Eating Well Made Easy in New York
By Dan Macdonald
With Wall Street crumbling all around me, I made a fiscal discovery during a recent weekend in New York City that applies to good ol’ J-Ville.
Diners can eat better there for the same money we spend here.
My wife, Judy, had business in the city and I went up later in the week to spend the weekend. The most expensive part of a New York visit is getting there and finding a place to stay. The rewards points from my wife’s many business trips made the mini-vacation possible.
But rewards points don’t pay for meals. But that’s where the budget doesn’t have to be busted.
In Jacksonville, the better owner-operated restaurants are offering entrees in the mid- to high teens. Dishes besides steaks cross the $20 barrier with increasing regularity. I ate in Manhattan and never had an entree costing more than $20. These were some of the best- tasting meals I have had in some time.
For some reason, I don’t see the same culinary imagination here.
Maybe it’s because of the Jacksonville clientele. Chefs have told me they’d love to get adventurous with ingredients and preparations but those items — which often demand costly ingredients — sit untried on a menu.
The dinners I had in New York weren’t concoctions featuring a bushel of truffles or exotic game. Instead, they were quality treatments of familiar fare. I had Pan-Seared Upstate Chicken with Roasted Corn, Romano Beans, Shishito Peppers, Cornbread and Mushroom Jus ($19) at Alias (76 Clinton St. on the Lower East Side), Roasted Duck Breast in a Ginger Demi-Glace with Kasha Varnishkes and Broccoli Rabe ($17) at Essex (120 Essex St. also on the Lower East Side), and Lamb Schnitzel crusted with Parmesan and served with smashed potatoes and lemon ($18) at The Smith (55 Third Ave., in the East Village).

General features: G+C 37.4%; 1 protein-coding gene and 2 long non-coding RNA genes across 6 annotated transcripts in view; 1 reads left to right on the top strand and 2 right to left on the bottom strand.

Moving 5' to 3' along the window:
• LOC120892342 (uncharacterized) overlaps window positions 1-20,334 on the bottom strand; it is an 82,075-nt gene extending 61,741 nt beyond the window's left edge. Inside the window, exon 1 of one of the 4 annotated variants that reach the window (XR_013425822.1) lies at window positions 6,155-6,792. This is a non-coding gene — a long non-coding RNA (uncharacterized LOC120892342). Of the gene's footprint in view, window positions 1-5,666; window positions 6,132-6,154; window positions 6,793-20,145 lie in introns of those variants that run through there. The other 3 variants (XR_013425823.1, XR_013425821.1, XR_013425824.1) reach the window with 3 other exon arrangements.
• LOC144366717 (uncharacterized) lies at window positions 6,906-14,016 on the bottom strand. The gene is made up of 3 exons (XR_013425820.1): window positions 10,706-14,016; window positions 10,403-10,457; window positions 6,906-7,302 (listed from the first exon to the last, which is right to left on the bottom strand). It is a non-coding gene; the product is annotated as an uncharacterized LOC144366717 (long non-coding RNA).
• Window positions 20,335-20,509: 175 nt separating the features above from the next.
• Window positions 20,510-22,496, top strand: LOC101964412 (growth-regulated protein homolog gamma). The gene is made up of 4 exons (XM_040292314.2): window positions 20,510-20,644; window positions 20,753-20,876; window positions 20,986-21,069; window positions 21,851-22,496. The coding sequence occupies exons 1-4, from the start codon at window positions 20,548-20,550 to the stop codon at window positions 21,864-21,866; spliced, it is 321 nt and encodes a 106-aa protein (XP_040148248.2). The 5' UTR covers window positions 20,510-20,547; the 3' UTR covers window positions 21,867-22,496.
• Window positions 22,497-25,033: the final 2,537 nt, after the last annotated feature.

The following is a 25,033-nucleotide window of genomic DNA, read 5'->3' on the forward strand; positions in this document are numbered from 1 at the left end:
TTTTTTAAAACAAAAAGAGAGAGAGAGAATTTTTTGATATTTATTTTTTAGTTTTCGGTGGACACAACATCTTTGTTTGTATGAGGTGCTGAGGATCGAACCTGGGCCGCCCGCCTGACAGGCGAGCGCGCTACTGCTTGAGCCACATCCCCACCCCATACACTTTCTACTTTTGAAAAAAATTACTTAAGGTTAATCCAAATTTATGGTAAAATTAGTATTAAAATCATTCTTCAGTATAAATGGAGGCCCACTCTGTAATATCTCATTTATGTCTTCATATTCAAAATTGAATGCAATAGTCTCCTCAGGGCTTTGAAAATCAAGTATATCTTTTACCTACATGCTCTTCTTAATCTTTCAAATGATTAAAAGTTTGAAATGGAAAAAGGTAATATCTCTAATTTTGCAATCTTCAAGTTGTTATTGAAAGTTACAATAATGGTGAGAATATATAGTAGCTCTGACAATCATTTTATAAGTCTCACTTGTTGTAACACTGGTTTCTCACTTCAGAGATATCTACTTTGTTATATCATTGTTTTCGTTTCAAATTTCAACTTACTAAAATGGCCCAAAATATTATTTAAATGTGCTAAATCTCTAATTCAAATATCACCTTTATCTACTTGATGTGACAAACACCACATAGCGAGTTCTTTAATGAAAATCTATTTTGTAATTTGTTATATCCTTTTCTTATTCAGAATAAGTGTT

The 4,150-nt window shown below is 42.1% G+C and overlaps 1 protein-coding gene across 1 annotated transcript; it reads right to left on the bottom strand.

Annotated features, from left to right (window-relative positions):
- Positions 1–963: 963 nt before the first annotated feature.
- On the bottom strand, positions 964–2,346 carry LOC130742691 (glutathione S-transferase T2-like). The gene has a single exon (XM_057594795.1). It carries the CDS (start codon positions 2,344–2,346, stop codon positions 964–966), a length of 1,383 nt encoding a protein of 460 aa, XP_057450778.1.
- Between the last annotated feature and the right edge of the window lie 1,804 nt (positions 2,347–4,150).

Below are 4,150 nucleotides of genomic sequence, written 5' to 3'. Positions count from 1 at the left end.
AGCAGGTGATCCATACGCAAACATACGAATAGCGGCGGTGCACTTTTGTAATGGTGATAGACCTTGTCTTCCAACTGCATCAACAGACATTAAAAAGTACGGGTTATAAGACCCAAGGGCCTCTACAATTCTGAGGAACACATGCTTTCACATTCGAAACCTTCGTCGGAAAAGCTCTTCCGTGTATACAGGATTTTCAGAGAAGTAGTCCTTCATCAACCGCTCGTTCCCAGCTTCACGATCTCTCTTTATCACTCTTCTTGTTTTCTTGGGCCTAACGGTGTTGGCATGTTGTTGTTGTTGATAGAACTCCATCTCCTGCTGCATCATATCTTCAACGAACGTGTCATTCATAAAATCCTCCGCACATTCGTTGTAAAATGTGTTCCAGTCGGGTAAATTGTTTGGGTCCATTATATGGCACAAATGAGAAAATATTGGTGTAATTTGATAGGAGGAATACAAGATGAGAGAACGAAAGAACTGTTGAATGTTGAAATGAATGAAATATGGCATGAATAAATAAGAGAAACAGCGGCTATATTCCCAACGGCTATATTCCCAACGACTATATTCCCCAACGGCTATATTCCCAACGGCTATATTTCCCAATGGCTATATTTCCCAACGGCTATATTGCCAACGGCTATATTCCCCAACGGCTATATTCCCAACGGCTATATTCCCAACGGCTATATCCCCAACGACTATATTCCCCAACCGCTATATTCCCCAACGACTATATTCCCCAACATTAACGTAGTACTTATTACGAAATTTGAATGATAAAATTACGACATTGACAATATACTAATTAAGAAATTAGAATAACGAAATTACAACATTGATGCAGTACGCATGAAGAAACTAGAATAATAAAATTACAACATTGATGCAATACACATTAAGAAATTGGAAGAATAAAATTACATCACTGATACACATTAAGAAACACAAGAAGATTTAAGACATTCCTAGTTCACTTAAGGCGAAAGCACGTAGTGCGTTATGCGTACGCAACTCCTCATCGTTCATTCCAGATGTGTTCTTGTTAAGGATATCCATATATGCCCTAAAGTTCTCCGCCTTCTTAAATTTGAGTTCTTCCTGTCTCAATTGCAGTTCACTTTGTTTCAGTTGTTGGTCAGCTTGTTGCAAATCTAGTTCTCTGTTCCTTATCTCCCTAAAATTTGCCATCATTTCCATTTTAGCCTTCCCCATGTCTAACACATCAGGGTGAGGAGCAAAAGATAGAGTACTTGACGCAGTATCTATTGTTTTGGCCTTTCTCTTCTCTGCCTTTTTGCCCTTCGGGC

So how do you find these bargains? The Internet. Judy is a wiz and prior to trips she loves doing research. Sites like www.opentable.com are great for making reservations online. One of her new favorites is www.metromix.com.
This site lists several cities. In New York, you can select restaurants by borough, cuisine or price. Figure out what area of town you want to explore and find a restaurant in your price range. Most restaurants have their own Web sites that list menus and prices as well as give you plenty of pretty pictures so you get a sense of the scene and dress code.
By the way, Jacksonville restaurants would be well served to do the same. Many already have Web sites and even provide menus but don’t list prices. You aren’t doing customers or your business any favors by hiding that pertinent information.
Another great Metromix feature is a map of the area showing other restaurants and nightspots. It even spots subway stops. We printed the maps to use to find wine bars prior to dinner.
Once you have an idea of what restaurants you’d like to try, zip over to Grub Street, one of my go-to sites (www.nymag.com/daily/ food). It is the restaurant blog for New York magazine. Search for the restaurant your are interested in and most likely it will have been reviewed by the magazine and include comments from diners are well.
Big city bargains are there to be found on the Internet.Dan Macdonald is a freelance firstname.lastname@example.org
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